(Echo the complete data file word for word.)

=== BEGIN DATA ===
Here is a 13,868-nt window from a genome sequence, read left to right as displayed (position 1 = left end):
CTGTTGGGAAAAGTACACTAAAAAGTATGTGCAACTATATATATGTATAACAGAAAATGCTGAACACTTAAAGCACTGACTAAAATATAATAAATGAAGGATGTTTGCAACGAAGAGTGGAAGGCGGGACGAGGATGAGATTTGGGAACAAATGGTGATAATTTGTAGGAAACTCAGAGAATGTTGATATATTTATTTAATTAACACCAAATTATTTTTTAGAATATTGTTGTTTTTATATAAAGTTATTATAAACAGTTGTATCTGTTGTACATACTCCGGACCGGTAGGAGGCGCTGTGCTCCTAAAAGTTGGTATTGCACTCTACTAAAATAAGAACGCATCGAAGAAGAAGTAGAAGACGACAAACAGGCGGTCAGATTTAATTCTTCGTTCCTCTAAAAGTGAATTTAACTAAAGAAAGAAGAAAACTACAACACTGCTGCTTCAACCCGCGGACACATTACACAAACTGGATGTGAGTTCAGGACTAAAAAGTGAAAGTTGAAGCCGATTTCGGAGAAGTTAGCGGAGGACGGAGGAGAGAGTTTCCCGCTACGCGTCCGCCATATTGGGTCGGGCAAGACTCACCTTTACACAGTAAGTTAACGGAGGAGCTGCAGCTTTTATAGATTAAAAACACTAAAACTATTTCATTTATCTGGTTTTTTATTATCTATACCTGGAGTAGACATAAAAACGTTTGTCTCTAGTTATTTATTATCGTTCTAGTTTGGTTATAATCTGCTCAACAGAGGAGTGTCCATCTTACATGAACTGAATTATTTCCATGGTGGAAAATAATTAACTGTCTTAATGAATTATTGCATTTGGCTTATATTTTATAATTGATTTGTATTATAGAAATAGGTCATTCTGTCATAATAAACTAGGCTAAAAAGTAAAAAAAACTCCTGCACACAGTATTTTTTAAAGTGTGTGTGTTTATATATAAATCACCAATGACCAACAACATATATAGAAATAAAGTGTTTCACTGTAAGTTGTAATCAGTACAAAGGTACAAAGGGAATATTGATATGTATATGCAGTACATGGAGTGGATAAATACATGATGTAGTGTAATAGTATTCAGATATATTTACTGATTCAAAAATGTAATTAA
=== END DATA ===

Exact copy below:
Here is a 13,868-nt window from a genome sequence, read left to right as displayed (position 1 = left end):
CTGTTGGGAAAAGTACACTAAAAAGTATGTGCAACTATATATATGTATAACAGAAAATGCTGAACACTTAAAGCACTGACTAAAATATAATAAATGAAGGATGTTTGCAACGAAGAGTGGAAGGCGGGACGAGGATGAGATTTGGGAACAAATGGTGATAATTTGTAGGAAACTCAGAGAATGTTGATATATTTATTTAATTAACACCAAATTATTTTTTAGAATATTGTTGTTTTTATATAAAGTTATTATAAACAGTTGTATCTGTTGTACATACTCCGGACCGGTAGGAGGCGCTGTGCTCCTAAAAGTTGGTATTGCACTCTACTAAAATAAGAACGCATCGAAGAAGAAGTAGAAGACGACAAACAGGCGGTCAGATTTAATTCTTCGTTCCTCTAAAAGTGAATTTAACTAAAGAAAGAAGAAAACTACAACACTGCTGCTTCAACCCGCGGACACATTACACAAACTGGATGTGAGTTCAGGACTAAAAAGTGAAAGTTGAAGCCGATTTCGGAGAAGTTAGCGGAGGACGGAGGAGAGAGTTTCCCGCTACGCGTCCGCCATATTGGGTCGGGCAAGACTCACCTTTACACAGTAAGTTAACGGAGGAGCTGCAGCTTTTATAGATTAAAAACACTAAAACTATTTCATTTATCTGGTTTTTTATTATCTATACCTGGAGTAGACATAAAAACGTTTGTCTCTAGTTATTTATTATCGTTCTAGTTTGGTTATAATCTGCTCAACAGAGGAGTGTCCATCTTACATGAACTGAATTATTTCCATGGTGGAAAATAATTAACTGTCTTAATGAATTATTGCATTTGGCTTATATTTTATAATTGATTTGTATTATAGAAATAGGTCATTCTGTCATAATAAACTAGGCTAAAAAGTAAAAAAAACTCCTGCACACAGTATTTTTTAAAGTGTGTGTGTTTATATATAAATCACCAATGACCAACAACATATATAGAAATAAAGTGTTTCACTGTAAGTTGTAATCAGTACAAAGGTACAAAGGGAATATTGATATGTATATGCAGTACATGGAGTGGATAAATACATGATGTAGTGTAATAGTATTCAGATATATTTACTGATTCAAAAATGTAATTAA